The high repetition nature of the exercise means you’ll really feel the burn in your biceps. The inclusion of the half reps (both lower and higher), means you target all parts of the bicep during the movement too.

Barbell Drag Curl

Reps: 12
Sets: 3
Rest: 1 minute

The drag curl can be seen as a half bent over row… focusing more specifically on the part of the movement that engages the biceps.

This is another useful strength movement to practice and really helps activate the biceps.

For added difficulty, try and pause at the top of the movement.

This sort of exercise could also naturally be paired with barbell curls for supersets too.

Barbell Shrugs

Reps: 12-16
Sets: 3
Rest: 1 minute

Barbell shrugs are a great way to finish off your bicep and shoulder workout. Really squeeze your shoulders during the movement and keep your arms straight.

You could use both an overhand or underhand grip, depending on your preference (overhand is probably more common, as shown in the video).

Bodyweight Shoulder and Bicep Workout

Pike Push Up

Reps: 8-12
Sets: 5
Rest: 1 minute

The pike push up is a great variation of the traditional push up that puts more emphasis on the shoulders. It’s definitely a progression from push ups too, so expect to do fewer pike push ups than normal ones.

You want to keep your back straight and really open up the hips to allow you to get into position (limited hip mobility could lead to poor technique). Place your hands slightly wider than shoulder width apart and point your elbows out.

Focus on doing slow and controlled movements.

Plank Shoulder Taps

Duration: 1 minute
Sets: 3
Rest: 1 minute

Although plank shoulder taps are predominantly a core exercise activating the abs, they will also require the shoulders to stay engaged to support your body and create stability during the movement.

To do plank shoulder taps, get into the normal plank position. Alternating between hands, tap your opposite shoulder.

T Raise

Reps: 12-16
Sets: 3
Rest: 30 seconds

T raises are a great bodyweight shoulder exercise that anyone can do. They test your shoulder mobility and can be used to help combat bad posture from sitting at a desk all day.

To do T raises, really squeeze your shoulder blades as your lift your hands off the floor. Keep your arms straight and point your thumbs upwards to open up the shoulders more.

You may want to use a Pilates head cushion or yoga mat to rest your head on.

Chin Up

Reps: 6-15
Sets: 5
Rest: 1 minute

Chin ups are a variation of the pull up that put more emphasis on the biceps. The underhand grip opens up the biceps more than the regular pull up grip, and as you’re lowering and raising your body, you’ll notice they are fully activated. A neutral grip will also activate the biceps well.

For added difficulty, try negative or eccentic repetitions that involve much slower lowering phase. As well as being used to progress the movement, this could also be used as a stepping stone to help you practice chin ups by using eccentric movements along with a box or jump to help lift you up. Our guide on negative pull ups provides insights and benefits of this adaptation to the exercise.

Tips for Shoulder and Bicep Workouts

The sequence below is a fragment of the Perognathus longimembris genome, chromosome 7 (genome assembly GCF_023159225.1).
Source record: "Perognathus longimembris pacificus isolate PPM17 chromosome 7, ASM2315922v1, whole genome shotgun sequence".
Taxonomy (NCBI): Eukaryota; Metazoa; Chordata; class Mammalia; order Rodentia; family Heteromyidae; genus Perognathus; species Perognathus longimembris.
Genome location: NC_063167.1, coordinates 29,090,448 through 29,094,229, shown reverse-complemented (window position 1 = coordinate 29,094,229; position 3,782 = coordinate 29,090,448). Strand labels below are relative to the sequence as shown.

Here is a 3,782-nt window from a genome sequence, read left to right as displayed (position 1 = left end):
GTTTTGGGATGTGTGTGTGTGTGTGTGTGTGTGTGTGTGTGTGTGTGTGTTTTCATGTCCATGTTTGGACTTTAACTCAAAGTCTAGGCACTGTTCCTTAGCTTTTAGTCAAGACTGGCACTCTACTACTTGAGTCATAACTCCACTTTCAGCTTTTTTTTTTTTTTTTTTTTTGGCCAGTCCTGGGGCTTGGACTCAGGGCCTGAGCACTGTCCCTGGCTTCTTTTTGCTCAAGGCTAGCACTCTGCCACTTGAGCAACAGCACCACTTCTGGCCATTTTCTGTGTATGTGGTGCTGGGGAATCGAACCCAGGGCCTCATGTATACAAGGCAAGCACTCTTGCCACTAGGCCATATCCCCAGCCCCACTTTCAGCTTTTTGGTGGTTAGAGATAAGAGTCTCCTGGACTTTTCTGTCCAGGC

Is it Good to do Biceps and Shoulders on the Same Day?

The shoulders and biceps are both relatively small muscle groups, so working them both on the same day shouldn’t overtire your body and nervous system.

Pairing these muscle groups together can produce an effective workout, and fit into a weekly fitness routine nicely. You’ll want to ensure you are activating the rest of your body in other workouts (i.e. your chest, back, triceps, core and legs).

Training muscle groups together is also more time efficient and can allow you to workout 3 or 4 times a week, as opposed to 6 or 7. This also means you can include rest days and ensure your muscles are getting the recovery they need.

Benefits of Training Biceps and Shoulders Together

The benefit of training biceps and shoulders together is that you are incorporating both pushing and pulling movements into one workout.

Although it’s common to separate workout routines into “push days” and “pull days”, including both pulling and pushing movements in a single workout can engage and activate your muscles more universally during that session.

If you’re short on time, this is a big bonus.

By combing shoulders and biceps into a workout, it also means you could potentially train these muscles twice a week… which is correlated to better hypertrophy (i.e. gaining muscle).

For example, you could do shoulder and biceps on Monday and by Thursday include shoulder exercises into another routine if you wanted to focus on your shoulder strength. This ability to train them twice in a week (whilst giving them the rest and recovery they need, would make a big difference.

Is it Ok to do Bicep and Shoulder Supersets?

Supersets involve doing a set of one exercise immediately after a set of another exercise. This will really tire the muscles and is a great way to finish a workout.

By doing supersets early in your workout, you risk exhausting the muscles so that they can’t lift as much weight.

Nevertheless, it’s perfectly fine to superset bicep and shoulder exercises, and this is common in HIIT style workout routines.

We would tend to leave supersets towards to the end of workout.